Students' Formal and Informal Information Sources: From Course Materials to User-Generated Content

Students' Formal and Informal Information Sources: From Course Materials to User-Generated Content

Corinna Petra Raith (WU Vienna University of Economics and Business, Austria)
DOI: 10.4018/978-1-5225-7473-6.ch011

Abstract

Based on an explorative interview study, this chapter reports on students' usage behavior concerning formal and informal information sources for academic (learning) purposes. In this regard, a variety of information sources was reported, ranging from scholarly materials to applications based on user-generated content like Wikipedia, Facebook, YouTube, blogs, forums, and question-and-answer sites. The findings showed that students' acceptance of information sources varied with an increase in the academic age: the more experienced students were, the more focused their choice of information sources was. Bachelor students utilized diverse sources, while doctoral and PhD students mainly concentrated on scholarly materials and news articles, but used Wikipedia, YouTube, and blogs as well. Regarding such informal sources, bachelor students mainly consulted these for learning purposes, while doctoral/PhD students primarily utilized them for checking up/acquiring information and their preparation work. The results are preliminary in their nature and are to be validated in further research.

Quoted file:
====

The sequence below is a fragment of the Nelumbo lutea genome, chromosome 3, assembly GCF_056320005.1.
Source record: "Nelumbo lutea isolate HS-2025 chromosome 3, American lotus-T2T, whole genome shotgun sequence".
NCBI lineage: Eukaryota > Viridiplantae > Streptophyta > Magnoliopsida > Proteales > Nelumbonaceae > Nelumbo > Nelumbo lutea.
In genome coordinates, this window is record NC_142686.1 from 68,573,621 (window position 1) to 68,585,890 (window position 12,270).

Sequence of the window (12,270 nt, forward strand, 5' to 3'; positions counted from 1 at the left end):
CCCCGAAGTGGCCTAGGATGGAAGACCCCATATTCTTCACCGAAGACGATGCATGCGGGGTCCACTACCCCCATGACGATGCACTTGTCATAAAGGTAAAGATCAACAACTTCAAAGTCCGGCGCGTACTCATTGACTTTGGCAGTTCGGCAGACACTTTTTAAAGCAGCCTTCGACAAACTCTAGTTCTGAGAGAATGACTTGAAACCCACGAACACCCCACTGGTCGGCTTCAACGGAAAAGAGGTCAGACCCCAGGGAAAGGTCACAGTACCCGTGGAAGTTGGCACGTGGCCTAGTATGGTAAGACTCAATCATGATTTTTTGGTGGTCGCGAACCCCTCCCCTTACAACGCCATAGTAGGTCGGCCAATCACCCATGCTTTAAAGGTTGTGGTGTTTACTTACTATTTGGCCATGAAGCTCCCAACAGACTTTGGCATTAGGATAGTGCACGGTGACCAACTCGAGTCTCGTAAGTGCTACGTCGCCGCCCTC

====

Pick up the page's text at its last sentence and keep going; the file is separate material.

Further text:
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Introduction

The Internet is a popular instrument to get information on diverse topics easily and quickly. In this connection, YouTube, Facebook, and Wikipedia are among the top 5 visited websites worldwide, and among the top 7 in the German-speaking area (Alexa, 2018a, 2018b). They are current examples for web applications that are used by a lot of people regularly and which provide users with user-generated content (UGC). This is content based on the contributions of various people (Bauer, 2011; Daugherty, Eastin, & Bright, 2008; Krumm, Davies, & Narayanaswami, 2008; Wunsch-Vincent & Vickery, 2007) who act voluntarily (Schroer & Hertel, 2009) and have varying backgrounds or proficiency (Bauer, 2011; Daugherty et al., 2008). In addition, these contents are not reviewed by an editor before they are published online (Bauer, 2011; Flanagin & Metzger, 2000; Gorman, 2007, 2013; Yaari, Baruchson-Arbib, & Bar-Ilan, 2011), although they are, at least to some extent, reviewed by the community in the following (Giles, 2013; Gorman, 2007).